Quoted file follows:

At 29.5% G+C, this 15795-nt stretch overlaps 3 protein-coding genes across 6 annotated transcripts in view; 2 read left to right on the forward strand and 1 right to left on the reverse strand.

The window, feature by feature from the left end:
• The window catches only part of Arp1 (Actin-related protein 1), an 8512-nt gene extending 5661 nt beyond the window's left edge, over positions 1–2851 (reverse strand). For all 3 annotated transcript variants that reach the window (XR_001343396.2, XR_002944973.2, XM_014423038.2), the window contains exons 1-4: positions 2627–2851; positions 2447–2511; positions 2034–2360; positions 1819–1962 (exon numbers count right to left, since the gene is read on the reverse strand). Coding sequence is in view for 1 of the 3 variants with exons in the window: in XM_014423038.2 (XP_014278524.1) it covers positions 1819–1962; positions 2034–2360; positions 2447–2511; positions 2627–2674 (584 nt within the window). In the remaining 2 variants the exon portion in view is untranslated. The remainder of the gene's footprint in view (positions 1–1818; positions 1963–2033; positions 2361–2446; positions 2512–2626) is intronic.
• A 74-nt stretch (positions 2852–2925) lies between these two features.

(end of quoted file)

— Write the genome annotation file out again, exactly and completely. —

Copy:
At 29.5% G+C, this 15795-nt stretch overlaps 3 protein-coding genes across 6 annotated transcripts in view; 2 read left to right on the forward strand and 1 right to left on the reverse strand.

The window, feature by feature from the left end:
• The window catches only part of Arp1 (Actin-related protein 1), an 8512-nt gene extending 5661 nt beyond the window's left edge, over positions 1–2851 (reverse strand). For all 3 annotated transcript variants that reach the window (XR_001343396.2, XR_002944973.2, XM_014423038.2), the window contains exons 1-4: positions 2627–2851; positions 2447–2511; positions 2034–2360; positions 1819–1962 (exon numbers count right to left, since the gene is read on the reverse strand). Coding sequence is in view for 1 of the 3 variants with exons in the window: in XM_014423038.2 (XP_014278524.1) it covers positions 1819–1962; positions 2034–2360; positions 2447–2511; positions 2627–2674 (584 nt within the window). In the remaining 2 variants the exon portion in view is untranslated. The remainder of the gene's footprint in view (positions 1–1818; positions 1963–2033; positions 2361–2446; positions 2512–2626) is intronic.
• A 74-nt stretch (positions 2852–2925) lies between these two features.